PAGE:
wrong about hell
Today I want to respond to some of the criticisms we conditionalists get when we dare to assert that hell will eventually come to an end.
The universalists say we are wrong about hell because they believe hell’s purpose is destroying sins, not sinners. They agree with us that hell is a temporary event. They teach that it will end when the last sinner has paid for his sins, and has been restored.
But we conditionalists don’t see evidence of that restoration in scripture. Scripture says that God makes the wicked perish, blotting out their name forever (Psalm 9:5). Jesus taught that God can destroy both soul and body in Gehenna hell (Matthew 10:28). But neither the universalists nor the traditionalists think that this is really possible. Both of these groups believe that souls are indestructible. Conditionalists teach that human souls are created by God, and they can be destroyed by God.
Traditionalists say we are wrong about hell because we redefine the word forever. We respond by pointing out that most of the time in the Bible when the Hebrew word ‘olam or the Greek word aionios appears, neither refers to a perpetual process. Most of the time they simply mean permanent, or everlasting, and we certainly have no problems with those translations.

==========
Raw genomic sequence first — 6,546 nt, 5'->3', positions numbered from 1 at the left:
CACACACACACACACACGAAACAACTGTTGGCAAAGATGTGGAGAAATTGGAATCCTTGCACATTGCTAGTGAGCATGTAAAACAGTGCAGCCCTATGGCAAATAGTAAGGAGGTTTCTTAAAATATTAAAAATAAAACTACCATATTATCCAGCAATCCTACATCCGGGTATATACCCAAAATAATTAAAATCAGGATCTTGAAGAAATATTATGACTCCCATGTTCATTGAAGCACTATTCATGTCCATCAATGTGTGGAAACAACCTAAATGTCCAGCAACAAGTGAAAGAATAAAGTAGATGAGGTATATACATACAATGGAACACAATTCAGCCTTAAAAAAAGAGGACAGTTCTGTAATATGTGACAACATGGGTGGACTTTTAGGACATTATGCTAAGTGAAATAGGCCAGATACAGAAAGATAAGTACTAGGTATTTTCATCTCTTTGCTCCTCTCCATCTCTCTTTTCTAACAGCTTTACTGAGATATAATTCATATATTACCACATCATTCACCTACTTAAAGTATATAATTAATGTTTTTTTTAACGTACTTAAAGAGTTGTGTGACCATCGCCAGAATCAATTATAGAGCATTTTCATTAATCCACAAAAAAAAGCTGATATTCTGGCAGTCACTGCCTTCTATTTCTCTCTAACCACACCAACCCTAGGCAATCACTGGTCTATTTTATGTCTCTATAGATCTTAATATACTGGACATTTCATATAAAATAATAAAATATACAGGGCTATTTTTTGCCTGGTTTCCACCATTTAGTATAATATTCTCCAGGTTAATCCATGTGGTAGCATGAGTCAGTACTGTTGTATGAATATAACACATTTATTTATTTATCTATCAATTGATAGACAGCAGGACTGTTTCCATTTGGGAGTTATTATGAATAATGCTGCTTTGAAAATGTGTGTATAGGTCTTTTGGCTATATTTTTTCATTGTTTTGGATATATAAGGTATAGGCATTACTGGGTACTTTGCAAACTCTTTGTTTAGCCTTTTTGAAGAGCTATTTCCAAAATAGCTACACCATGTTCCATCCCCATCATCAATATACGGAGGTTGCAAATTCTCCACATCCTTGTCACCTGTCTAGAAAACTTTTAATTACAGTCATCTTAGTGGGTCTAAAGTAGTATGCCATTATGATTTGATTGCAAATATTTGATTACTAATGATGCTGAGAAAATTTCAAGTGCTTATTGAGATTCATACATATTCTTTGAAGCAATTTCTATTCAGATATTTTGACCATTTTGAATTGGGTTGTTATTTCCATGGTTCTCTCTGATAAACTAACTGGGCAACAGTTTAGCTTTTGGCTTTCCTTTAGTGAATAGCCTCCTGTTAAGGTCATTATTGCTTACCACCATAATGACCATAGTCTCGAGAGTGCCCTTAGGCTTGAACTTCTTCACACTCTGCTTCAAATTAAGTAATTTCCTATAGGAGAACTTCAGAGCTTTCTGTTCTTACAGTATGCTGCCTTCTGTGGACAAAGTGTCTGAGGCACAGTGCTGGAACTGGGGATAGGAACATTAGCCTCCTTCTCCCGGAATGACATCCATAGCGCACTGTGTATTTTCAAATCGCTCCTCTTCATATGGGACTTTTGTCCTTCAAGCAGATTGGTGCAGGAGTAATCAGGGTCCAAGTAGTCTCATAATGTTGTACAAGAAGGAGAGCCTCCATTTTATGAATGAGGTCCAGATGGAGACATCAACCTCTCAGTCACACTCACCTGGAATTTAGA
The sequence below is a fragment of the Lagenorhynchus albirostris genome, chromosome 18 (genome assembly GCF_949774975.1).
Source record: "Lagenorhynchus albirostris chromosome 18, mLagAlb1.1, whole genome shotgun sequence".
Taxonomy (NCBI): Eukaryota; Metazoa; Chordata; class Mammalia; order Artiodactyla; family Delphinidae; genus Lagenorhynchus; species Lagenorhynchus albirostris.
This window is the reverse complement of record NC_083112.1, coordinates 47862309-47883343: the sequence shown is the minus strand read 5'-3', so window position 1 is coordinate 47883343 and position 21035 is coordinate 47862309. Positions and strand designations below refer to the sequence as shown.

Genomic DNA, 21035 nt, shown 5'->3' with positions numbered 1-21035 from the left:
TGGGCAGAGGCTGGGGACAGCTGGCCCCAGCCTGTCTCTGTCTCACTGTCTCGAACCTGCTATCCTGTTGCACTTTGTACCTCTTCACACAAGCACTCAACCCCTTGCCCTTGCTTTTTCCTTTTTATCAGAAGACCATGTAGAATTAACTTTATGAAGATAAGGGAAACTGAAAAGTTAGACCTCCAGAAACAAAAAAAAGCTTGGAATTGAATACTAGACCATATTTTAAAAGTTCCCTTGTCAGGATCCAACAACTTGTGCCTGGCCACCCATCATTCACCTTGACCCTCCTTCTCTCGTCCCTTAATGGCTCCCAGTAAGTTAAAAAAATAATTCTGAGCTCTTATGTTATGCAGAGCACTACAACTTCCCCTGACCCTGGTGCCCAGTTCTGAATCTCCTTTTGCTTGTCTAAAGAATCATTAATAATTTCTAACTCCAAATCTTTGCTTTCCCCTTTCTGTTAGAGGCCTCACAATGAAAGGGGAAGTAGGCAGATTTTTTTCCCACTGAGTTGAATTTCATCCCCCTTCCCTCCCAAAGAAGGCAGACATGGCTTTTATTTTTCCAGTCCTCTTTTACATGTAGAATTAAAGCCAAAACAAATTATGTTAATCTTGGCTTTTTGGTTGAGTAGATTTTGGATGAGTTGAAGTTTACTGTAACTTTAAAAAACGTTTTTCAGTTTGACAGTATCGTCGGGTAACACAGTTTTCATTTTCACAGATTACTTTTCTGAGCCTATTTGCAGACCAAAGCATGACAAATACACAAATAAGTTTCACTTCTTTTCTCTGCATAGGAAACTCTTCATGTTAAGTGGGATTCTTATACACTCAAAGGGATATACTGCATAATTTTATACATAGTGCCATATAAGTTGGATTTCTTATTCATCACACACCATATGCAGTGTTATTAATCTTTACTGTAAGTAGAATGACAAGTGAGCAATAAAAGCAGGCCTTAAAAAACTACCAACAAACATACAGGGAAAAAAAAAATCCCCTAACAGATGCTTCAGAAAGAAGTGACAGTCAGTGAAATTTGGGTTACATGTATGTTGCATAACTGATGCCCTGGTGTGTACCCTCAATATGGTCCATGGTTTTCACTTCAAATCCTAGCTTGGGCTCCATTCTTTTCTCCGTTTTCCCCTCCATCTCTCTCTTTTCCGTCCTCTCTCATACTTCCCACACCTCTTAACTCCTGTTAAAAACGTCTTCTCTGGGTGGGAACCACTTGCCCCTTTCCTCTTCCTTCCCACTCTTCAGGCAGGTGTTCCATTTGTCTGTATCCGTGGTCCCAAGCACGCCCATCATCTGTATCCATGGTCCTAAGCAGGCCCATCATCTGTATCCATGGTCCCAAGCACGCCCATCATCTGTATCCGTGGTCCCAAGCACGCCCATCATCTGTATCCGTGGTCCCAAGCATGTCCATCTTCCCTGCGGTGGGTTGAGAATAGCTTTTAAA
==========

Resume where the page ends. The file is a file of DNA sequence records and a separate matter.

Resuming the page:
Here are some examples:
- the permanent destruction the lost will face at Christ’s return (2 Thessalonians 1:9).
- the permanent glory that accompanies salvation in Christ (2 Timothy 2:10).
- The permanent salvation made possible by Jesus, our great high priest (Hebrews 5:9).
- The permanent judgment that will take place after the resurrection of the dead (Hebrews 6:2).
- the permanent covenant made possible by the shedding of the blood of Christ (Hebrews 13:20).
- entrance into the permanent kingdom provided for all those who make their calling and election sure (2 Peter 1:10-11).
But, yes, we object to the word eternal because that English word conveys the idea of an on-going process. By definition, destruction cannot be a perpetual process. It has to end, or it cannot take place.
Traditionalists also say we are wrong about hell because God’s justice morally demands it. We agree with all other Bible-believing Christians that God’s justice requires a judgment day. We object to those who insist that day must continue forever. If the punishment for sins requires an eternity of suffering, then all of us are lost. Our Lord himself suffered punishment in our place on the cross, but his suffering came to an end when he died. How can we say that his death atoned for our sins? That’s what the Bible says. It says God sent his Son to be the atoning sacrifice for our sins (1 John 4:10). It says the wages of sin is death, not suffering eternally (Romans 6:23). It says that final punishment will be a lake of fire, resulting in the second death. That is what God’s justice demands.
So, no, we are not wrong about hell. We are a voice of reason, asking people to take another look at what the Bible really says about this important topic.
If you have any questions about this teaching, you can ask me at firstname.lastname@example.org. Join me for this entire series as we search the scriptures to learn about the gift of life.
Listen to the audio file at Afterlife.